Science may have the answer for why dragging yourself out of your bed in the morning is such a ball-ache.
Christopher Winter M.D, sleep advisor for Men’s Health, has said that if you get up at the same time every day, your brain will begin to get used to a specific schedule.
He claims that your body will begin to be encouraged by your brain to get up at this time by releasing hormones and increasing your body temperature, which will make you feel sprightlier and more energised when the dreaded time to get up comes around.
But, if you go back to sleep, your brain gets confused and doesn’t know what time it should tell your body to wake up, meaning your body doesn’t get the usual hormone boost and consequently you feel like shit.
Dr. Winter said:
It becomes kind of like jet lag… You wake up feeling kind of groggy, like you have a dull headache, maybe a bit of nausea, and lethargy—you just don’t feel like doing anything.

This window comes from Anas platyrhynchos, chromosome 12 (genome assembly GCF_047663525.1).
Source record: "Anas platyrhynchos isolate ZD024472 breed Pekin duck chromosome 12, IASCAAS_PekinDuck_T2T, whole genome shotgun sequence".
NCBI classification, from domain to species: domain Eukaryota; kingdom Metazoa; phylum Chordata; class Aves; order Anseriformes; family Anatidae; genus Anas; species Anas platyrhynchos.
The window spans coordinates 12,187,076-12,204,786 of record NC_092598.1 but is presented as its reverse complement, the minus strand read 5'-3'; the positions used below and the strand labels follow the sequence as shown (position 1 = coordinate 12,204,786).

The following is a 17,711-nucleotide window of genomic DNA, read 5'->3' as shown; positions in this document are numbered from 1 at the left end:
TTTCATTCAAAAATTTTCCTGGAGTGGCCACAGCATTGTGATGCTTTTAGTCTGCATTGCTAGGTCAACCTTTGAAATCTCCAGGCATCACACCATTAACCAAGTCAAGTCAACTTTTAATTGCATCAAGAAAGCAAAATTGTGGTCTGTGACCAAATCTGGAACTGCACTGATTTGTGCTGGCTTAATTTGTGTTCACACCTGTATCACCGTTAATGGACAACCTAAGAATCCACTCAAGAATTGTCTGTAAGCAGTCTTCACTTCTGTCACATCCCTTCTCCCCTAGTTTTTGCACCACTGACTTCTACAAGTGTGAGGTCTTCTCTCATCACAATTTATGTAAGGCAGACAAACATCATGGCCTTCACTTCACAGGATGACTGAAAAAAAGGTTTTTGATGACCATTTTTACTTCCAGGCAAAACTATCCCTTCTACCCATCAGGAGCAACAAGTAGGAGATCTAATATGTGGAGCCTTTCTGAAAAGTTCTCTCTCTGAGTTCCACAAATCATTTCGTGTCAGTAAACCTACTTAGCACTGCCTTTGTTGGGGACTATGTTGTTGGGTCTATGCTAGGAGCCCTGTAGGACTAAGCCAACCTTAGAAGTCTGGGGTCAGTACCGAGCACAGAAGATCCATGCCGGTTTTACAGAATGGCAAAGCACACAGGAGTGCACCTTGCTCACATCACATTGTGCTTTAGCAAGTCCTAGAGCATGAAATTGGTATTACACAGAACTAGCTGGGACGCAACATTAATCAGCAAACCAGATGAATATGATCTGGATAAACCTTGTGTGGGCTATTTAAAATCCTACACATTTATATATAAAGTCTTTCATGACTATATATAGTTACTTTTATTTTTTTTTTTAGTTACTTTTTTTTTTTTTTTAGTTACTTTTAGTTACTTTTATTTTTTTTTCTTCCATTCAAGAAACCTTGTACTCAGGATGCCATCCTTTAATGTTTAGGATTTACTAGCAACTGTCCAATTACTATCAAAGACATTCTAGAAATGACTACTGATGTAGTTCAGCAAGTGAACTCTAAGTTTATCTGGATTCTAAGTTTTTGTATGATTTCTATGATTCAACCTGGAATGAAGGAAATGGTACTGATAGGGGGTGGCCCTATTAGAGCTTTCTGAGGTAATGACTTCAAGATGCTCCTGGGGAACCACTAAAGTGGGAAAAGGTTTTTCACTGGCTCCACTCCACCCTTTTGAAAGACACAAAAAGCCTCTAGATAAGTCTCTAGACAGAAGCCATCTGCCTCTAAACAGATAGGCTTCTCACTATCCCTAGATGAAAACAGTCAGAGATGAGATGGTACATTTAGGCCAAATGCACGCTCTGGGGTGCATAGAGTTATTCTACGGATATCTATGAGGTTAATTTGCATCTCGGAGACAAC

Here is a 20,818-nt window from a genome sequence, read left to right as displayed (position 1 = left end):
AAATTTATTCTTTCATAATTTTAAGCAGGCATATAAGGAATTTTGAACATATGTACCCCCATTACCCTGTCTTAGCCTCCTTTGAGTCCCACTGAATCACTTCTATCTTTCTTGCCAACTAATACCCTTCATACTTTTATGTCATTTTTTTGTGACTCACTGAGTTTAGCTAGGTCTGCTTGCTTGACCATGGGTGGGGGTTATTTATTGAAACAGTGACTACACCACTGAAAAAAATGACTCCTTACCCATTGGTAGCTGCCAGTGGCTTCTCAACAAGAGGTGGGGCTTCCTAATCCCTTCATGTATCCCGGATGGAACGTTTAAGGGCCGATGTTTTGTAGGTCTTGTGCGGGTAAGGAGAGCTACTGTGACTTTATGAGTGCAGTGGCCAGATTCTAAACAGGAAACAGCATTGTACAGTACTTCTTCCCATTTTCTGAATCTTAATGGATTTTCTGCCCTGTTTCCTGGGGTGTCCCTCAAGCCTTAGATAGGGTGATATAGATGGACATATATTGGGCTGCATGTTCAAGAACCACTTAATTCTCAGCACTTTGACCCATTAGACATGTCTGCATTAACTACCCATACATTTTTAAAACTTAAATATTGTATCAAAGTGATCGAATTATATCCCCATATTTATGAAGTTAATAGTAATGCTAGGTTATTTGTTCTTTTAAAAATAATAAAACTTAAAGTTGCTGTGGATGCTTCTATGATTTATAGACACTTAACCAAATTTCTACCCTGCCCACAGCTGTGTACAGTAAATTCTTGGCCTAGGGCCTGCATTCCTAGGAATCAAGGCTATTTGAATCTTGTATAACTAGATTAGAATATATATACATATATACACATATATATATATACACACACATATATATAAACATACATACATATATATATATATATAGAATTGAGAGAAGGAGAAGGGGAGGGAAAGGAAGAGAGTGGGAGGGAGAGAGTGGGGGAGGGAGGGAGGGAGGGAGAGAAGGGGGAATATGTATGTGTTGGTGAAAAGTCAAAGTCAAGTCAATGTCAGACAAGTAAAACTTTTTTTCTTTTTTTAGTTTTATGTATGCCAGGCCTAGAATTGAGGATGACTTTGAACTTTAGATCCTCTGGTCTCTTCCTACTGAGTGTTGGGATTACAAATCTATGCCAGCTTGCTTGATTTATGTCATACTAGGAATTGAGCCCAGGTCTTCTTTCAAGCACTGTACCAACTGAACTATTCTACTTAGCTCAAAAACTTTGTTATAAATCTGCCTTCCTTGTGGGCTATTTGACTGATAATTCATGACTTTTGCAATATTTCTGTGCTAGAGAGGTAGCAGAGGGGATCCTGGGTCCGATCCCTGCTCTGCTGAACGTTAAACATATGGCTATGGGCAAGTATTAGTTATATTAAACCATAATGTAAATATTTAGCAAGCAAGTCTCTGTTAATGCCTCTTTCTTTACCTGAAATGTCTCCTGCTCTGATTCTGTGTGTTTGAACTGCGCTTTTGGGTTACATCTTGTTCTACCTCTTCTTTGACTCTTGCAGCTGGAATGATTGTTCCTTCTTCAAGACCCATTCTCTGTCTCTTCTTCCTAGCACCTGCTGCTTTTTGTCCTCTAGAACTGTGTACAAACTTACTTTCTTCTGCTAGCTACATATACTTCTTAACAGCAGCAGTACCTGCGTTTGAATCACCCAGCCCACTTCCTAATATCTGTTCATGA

Fortunately, there is a small compromise you can make. Dr. Winter says that you can have an extra 20 minutes in bed at max, because if you do nod off again you’ll be unlikely to enter a deep sleep, which means you should still get a hormone boost.
The good doctor also recommends turning the lights on and opening the curtains immediately after you rise, as bright lights tend to promote wakefulness and stop you drifting back off to the Land of Nod.
So, as painful as it is, the best way to get a good start to your day is to avoid hitting that snooze button and jump out of bed instead. You’ll feel better for it, as much as you may hate it!
More of a concept than a journalist, Tom Percival was forged in the bowels of Salford University from which he emerged grasping a Masters in journalism.
Since then his rise has been described by himself as ‘meteoric’ rising to the esteemed rank of Social Editor at UNILAD as well as working at the BBC, Manchester Evening News, and ITV.
He credits his success to three core techniques, name repetition, personality mirroring, and never breaking off a handshake.